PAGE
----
AGILE PROJECT MANAGEMENT
"On February 11-13, 2001, at The Lodge at Snowbird ski resort in the Wasatch Mountains of Utah, seventeen people met to talk, ski, relax, and try to find common ground... What emerged was the Agile Software Development Manifesto." (www.agilemanifesto.org)
The precursor to Agile project management was the brainchild of Dr. Winston Royce. Introduced in his 1970 treatise, “Managing the Development of Large Software Systems,”1 Dr. Royce presented a 5-point rebuttal of the sequential development Waterfall Model, which had been the status quo for project management.
The waterfall model views a process as a series of steps cascading downwards as shown in the illustration below:
Fig. 1: The Waterfall Model
Originating in industries concerned with complex physical structures such as skyscrapers, vehicles, and machines, the waterfall model suited these types of projects. The underlying assumption was that late-stage modifications were constrained by the high costs and difficulties inherent in physically modifying a large, complex structure after construction or assembly had begun.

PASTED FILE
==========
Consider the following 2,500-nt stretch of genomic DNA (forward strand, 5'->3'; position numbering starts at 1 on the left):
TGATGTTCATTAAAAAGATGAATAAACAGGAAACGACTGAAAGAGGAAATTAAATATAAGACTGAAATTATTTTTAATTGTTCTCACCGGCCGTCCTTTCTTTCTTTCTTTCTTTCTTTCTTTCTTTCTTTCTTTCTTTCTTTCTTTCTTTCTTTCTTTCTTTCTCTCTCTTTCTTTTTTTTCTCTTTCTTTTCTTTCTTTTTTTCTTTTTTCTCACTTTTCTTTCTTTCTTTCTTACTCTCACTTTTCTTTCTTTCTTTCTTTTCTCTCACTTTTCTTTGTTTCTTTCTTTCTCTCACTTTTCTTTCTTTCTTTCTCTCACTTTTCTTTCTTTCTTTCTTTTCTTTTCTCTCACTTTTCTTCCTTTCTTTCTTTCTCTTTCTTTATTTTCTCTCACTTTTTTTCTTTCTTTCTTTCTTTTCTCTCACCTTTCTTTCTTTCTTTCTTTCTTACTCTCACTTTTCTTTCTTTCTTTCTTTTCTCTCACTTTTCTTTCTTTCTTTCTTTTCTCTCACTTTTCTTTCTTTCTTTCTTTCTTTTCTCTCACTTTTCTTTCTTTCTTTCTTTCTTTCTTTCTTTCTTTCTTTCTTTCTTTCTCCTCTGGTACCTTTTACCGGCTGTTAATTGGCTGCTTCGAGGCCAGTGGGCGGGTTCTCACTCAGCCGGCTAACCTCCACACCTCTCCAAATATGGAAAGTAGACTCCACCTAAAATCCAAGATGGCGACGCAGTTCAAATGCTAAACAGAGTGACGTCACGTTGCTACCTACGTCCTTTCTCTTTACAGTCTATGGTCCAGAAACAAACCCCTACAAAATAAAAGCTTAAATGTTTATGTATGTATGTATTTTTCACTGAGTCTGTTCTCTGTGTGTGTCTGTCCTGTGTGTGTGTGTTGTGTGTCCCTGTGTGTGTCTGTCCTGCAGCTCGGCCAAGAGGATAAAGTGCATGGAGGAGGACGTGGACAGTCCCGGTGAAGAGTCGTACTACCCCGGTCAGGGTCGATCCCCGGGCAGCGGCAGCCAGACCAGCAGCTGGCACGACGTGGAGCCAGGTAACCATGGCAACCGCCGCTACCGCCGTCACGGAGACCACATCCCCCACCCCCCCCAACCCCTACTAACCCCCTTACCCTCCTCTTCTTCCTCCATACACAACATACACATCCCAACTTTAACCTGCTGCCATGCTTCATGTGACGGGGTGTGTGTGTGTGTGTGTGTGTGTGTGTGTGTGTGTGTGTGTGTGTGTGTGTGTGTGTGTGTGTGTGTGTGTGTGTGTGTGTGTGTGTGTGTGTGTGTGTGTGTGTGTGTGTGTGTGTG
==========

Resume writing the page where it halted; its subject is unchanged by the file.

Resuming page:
The first sequential project management protocol is attributed to Walther Shewhart at Bell Labs, who coined the phrase "Plan-Do-Study-Act"2 in the 1930s. His ideas were advanced in the following decade by the so-called “father of the post-war Japanese industrial renaissance",3 William Edwards Demings, Bell and Thayer are credited with coining the term "waterfall" in a study published in 19564, a decade and half before Dr. Royce expounded his views.
Contrary to popular belief, Dr. Royce neither used the term "waterfall" nor endorsed its cascading model.5 In fact, he wrote a scathing review criticizing sequential project management as erroneously based on the assumption that requirements do not change during development. His treatise called for modifications to the sequential model which he deemed...